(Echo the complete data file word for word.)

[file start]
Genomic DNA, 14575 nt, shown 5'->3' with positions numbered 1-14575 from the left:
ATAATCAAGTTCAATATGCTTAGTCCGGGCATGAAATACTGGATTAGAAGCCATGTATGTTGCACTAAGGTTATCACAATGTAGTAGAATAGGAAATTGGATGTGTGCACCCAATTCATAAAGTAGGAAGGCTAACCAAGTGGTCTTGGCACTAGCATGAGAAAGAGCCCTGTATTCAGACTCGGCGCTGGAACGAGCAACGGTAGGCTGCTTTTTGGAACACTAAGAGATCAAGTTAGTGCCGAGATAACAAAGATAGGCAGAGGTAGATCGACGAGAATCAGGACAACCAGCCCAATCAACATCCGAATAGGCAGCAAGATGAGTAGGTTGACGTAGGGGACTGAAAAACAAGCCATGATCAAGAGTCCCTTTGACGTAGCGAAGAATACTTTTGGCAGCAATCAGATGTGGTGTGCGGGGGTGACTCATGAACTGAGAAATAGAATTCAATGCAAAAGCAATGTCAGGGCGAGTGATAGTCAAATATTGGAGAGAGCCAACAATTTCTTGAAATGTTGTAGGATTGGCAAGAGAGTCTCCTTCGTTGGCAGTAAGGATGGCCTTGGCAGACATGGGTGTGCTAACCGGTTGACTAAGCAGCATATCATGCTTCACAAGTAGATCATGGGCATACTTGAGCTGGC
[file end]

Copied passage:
Genomic DNA, 14575 nt, shown 5'->3' with positions numbered 1-14575 from the left:
ATAATCAAGTTCAATATGCTTAGTCCGGGCATGAAATACTGGATTAGAAGCCATGTATGTTGCACTAAGGTTATCACAATGTAGTAGAATAGGAAATTGGATGTGTGCACCCAATTCATAAAGTAGGAAGGCTAACCAAGTGGTCTTGGCACTAGCATGAGAAAGAGCCCTGTATTCAGACTCGGCGCTGGAACGAGCAACGGTAGGCTGCTTTTTGGAACACTAAGAGATCAAGTTAGTGCCGAGATAACAAAGATAGGCAGAGGTAGATCGACGAGAATCAGGACAACCAGCCCAATCAACATCCGAATAGGCAGCAAGATGAGTAGGTTGACGTAGGGGACTGAAAAACAAGCCATGATCAAGAGTCCCTTTGACGTAGCGAAGAATACTTTTGGCAGCAATCAGATGTGGTGTGCGGGGGTGACTCATGAACTGAGAAATAGAATTCAATGCAAAAGCAATGTCAGGGCGAGTGATAGTCAAATATTGGAGAGAGCCAACAATTTCTTGAAATGTTGTAGGATTGGCAAGAGAGTCTCCTTCGTTGGCAGTAAGGATGGCCTTGGCAGACATGGGTGTGCTAACCGGTTGACTAAGCAGCATATCATGCTTCACAAGTAGATCATGGGCATACTTGAGCTGGC